Update on Genetic and Clinical Aspects of Primary Hyperparathyroidism: Update on Genetic and Clinical Aspects of Primary Hyperparathyroidism

S. Miedlich, K. Krohn, R. Paschke

Disclosures

Clin Endocrinol. 2003;59(5) 

In This Article

Inactivation of the MEN1 Gene - A Putative Tumour Suppressor Gene

The most frequently reported chromosomal abnormality in parathyroid adenomas is loss of heterozygosity (LOH) on 11q. Therefore, it has been proposed that this region may harbour at least one tumour suppressor gene which could be responsible for monoclonal cell expansions in the parathyroid glands. Identification of the MEN1 gene at this genetic location (11q13) by positional cloning (Chandrasekharappa et al., 1997) initiated the search for somatic mutations in this gene in sporadic endocrine neoplasms. Somatic mutations within the MEN1 gene have been detected in up to 27% of sporadic parathyroid adenomas (Heppner et al., 1997; Carling et al., 1998; Farnebo et al., 1998; Miedlich et al., 2000). Moreover, in a series of 19 monoclonal parathyroid tumours we could detect a somatic MEN1 gene mutation in 26%. Evidence of clonal expansion of cells with a MEN1 gene mutation and the physiological consequences of a mutation in this tumour suppressor gene infers that this genetic variation is an important step in the development of these parathyroid tumours (Miedlich et al., 2000).

Two findings indicate that the gene product menin may function as a tumour suppressor. First, approximately 85% of these mutations are inactivating mutations (deletion and nonsense mutations) leading to premature protein truncation (for review see Thakker, 1998). Second, LOH on chromosome 11q13 has been reported in parathyroid tumours with MEN1 gene mutations (Heppner et al., 1997; Carling et al., 1998; Farnebo et al., 1998). According to Knudson's hypothesis (Knudson, 1971), inactivation of a tumour suppressor only occurs after mutation in one allele and loss of the wild-type allele.

Menin, the MEN1 gene product, was found to localize to the nucleus, with two independent nuclear localization signals (Guru et al., 1998). Functional studies by yeast two-hybrid screen identified the AP1 (activator protein 1) transcription factor JunD as an interacting partner of menin (see Fig. 2). Menin represses JunD-mediated transcriptional activation. More recently, other interacting partners of menin (homeobox-containing protein Pem, nm23/nucleoside diphosphate kinase, Smad3, NF-κB protein) have been identified which point to a role in gametogenesis, cell developmentand cell growth (Heppner et al., 2001; Kaji et al., 2001; Lemmens et al., 2001; Ohkura et al., 2001). However, the precise mechanisms by which inactivation of menin initiates tumourigenesis in endocrine cells remains to be elucidated. A knockout model of the MEN1 gene in mice showing a very similar phenotype to MEN-1 may provide further clues to the development of endocrine neoplasms by inactivation of the MEN1 gene (Crabtree et al., 2001).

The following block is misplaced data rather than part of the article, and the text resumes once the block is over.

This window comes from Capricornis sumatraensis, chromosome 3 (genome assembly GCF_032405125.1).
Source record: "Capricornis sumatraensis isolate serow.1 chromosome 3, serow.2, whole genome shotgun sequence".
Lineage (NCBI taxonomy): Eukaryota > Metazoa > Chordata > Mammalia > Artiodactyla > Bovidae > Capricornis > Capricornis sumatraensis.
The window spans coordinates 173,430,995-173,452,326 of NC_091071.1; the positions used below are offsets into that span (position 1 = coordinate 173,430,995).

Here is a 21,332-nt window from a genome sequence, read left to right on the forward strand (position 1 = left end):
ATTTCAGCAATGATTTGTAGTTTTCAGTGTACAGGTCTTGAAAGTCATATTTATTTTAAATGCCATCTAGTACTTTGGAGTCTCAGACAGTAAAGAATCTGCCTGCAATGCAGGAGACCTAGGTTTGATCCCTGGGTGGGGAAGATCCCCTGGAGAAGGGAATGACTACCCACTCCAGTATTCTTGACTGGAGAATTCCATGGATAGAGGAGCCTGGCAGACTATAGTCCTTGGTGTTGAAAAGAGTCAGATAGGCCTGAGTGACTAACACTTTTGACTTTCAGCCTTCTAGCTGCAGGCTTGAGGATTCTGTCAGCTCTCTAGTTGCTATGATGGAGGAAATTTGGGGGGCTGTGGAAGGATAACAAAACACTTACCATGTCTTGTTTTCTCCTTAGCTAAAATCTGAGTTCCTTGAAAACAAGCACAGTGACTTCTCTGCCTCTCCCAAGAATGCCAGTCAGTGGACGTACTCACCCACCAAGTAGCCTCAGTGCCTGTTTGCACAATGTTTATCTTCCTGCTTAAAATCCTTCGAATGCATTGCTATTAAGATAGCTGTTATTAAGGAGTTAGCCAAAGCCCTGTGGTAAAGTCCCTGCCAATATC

Schematic illustration of the proposed/hypothetical role of cyclin D1 and menin within the cell cycle. Cdk 4/6, cyclin-dependent kinases; Ink4, Cip/Kip, cyclin-dependent kinase inhibitors; pRb, retinoblastoma protein; M, mitosis; S, DNA synthesis.

For 46-69% of the tumours with LOH on 11q, a somatic MEN1 gene mutation could be identified as the underlying genetic defect(Heppner et al., 1997; Carling et al., 1998; Farnebo et al., 1998; Dwight et al., 2000). However, the high prevalence of allelic losses at this location and the lack of MEN1 gene mutations in more than 31% of sporadic parathyroid adenomas with LOH on 11q implies the presence of other tumour suppressor genes awaiting to be identified.

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